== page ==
Damaging winds and large hail are expected to sweep parts of the Midwest Friday, with cities from Wichita, Kansas, to Chicago, Illinois, in the storm system's path.
Heavy rain and thunderstorms were moving through Illinois Friday afternoon, with another round of severe weather likely to begin overnight. Flash flooding is also possible.
Meanwhile, winter storm watches and warnings have been issued for Idaho, Montana and Washington state.
A winter storm will be especially severe for parts of Western Montana, where some areas could see up to 50 inches of snow.
The National Weather Service says this snowstorm could be compared to the one in September 1934.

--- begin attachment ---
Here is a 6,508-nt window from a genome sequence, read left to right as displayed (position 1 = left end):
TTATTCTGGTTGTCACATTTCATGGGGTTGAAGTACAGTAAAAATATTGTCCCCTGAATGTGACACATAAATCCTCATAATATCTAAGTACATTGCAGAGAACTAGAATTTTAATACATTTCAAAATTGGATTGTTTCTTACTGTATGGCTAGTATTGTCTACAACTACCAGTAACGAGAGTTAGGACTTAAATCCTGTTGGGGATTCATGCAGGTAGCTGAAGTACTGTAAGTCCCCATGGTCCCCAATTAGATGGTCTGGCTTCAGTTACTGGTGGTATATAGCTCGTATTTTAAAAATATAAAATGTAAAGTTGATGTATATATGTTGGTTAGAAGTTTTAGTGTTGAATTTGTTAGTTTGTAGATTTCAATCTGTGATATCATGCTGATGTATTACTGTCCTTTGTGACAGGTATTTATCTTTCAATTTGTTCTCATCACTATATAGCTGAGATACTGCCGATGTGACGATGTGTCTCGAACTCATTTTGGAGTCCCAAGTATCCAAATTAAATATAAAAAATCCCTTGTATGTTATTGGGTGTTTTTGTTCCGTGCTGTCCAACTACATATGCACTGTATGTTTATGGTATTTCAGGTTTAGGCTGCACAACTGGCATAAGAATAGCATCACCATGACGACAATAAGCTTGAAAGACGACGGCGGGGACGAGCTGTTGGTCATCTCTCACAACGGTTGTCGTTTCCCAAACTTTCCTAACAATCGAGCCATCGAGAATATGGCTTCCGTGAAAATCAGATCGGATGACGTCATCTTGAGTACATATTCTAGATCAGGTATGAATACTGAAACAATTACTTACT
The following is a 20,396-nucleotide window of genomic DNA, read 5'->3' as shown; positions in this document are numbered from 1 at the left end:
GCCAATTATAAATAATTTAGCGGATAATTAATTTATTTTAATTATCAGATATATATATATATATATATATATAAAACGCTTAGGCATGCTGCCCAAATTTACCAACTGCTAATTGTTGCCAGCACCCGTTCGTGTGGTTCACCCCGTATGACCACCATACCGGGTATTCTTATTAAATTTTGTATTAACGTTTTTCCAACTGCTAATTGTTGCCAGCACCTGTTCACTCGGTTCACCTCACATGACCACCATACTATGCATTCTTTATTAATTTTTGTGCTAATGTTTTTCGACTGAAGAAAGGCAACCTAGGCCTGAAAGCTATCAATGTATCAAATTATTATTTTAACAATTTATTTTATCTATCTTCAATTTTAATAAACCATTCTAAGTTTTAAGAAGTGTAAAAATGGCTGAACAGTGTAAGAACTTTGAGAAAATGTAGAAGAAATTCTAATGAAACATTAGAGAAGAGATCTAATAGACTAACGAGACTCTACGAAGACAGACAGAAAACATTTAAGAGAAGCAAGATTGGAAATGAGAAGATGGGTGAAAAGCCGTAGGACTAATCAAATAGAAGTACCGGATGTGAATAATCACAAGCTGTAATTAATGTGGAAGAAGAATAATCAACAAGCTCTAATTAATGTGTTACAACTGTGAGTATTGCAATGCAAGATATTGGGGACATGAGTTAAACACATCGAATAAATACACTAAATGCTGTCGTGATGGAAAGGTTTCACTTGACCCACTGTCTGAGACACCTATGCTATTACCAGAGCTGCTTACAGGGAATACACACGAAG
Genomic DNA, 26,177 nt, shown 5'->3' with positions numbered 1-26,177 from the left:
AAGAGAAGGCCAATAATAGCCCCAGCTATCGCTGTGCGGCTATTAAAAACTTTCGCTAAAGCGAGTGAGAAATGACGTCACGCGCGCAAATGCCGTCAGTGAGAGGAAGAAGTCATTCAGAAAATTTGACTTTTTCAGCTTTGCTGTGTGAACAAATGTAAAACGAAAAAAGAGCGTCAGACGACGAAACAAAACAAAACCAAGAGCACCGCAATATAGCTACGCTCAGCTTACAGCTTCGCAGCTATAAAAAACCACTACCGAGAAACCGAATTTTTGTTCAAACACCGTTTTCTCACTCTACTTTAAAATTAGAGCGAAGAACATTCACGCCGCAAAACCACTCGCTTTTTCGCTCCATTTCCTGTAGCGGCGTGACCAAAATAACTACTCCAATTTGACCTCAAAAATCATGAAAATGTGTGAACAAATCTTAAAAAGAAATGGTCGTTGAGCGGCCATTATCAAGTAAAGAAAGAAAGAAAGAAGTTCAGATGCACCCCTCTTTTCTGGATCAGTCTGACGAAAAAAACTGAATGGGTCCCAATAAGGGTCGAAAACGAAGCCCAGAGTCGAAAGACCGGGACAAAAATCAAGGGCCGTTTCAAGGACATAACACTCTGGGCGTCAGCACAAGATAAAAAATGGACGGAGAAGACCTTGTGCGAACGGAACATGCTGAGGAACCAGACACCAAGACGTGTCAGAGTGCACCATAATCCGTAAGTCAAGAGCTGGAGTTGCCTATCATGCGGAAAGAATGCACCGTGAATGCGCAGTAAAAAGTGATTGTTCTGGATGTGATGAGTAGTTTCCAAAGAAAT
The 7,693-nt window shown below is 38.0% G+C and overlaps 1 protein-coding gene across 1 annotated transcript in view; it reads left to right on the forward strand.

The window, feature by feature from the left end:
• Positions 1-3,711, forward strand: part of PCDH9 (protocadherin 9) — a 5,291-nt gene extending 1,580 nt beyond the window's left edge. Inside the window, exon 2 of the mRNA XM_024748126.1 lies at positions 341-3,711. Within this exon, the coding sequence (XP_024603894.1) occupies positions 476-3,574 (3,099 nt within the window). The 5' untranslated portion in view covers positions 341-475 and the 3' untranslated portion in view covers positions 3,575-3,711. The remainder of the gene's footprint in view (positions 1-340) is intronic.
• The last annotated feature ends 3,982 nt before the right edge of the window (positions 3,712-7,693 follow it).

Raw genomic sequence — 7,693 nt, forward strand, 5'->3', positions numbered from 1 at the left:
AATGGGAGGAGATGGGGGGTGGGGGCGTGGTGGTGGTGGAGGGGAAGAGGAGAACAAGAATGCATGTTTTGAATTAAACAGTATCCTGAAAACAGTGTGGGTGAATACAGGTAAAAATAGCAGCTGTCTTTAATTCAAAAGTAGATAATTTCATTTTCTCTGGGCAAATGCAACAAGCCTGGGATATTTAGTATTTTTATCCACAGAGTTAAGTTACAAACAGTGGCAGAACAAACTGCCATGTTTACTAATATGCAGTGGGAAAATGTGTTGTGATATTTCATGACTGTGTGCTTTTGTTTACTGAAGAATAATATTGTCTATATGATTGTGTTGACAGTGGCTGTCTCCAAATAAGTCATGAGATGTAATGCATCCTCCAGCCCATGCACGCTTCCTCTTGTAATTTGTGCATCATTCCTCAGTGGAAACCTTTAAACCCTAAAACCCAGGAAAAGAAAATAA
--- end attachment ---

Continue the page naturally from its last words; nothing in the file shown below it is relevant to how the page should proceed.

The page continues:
The storm could create whiteout conditions and very dangerous travel.
In addition to heavy snow, winds are expected to gust near 50 mph, which will create near-zero visibility and blizzard-like conditions.
Cold temperatures and wind chills are also expected Sunday in the Northern Rockies and the Pacific Northwest.
In the Tropical Atlantic, there are still two tropical cyclones: Lorenzo, a Category 4 hurricane with winds of 145 mph, and Karen, with winds of 40 mph.
Karen is expected to dissipate and not pose any threat to the U.S. or any landmass.
On Thursday, monsoon storms dropped as much as 2 to 3 inches of rain in a short period of time, creating flash flooding in parts of Southern California and Arizona.
Some roads even had to shut down due to the water rushing over them; however, the monsoon storms were mostly over as of Friday.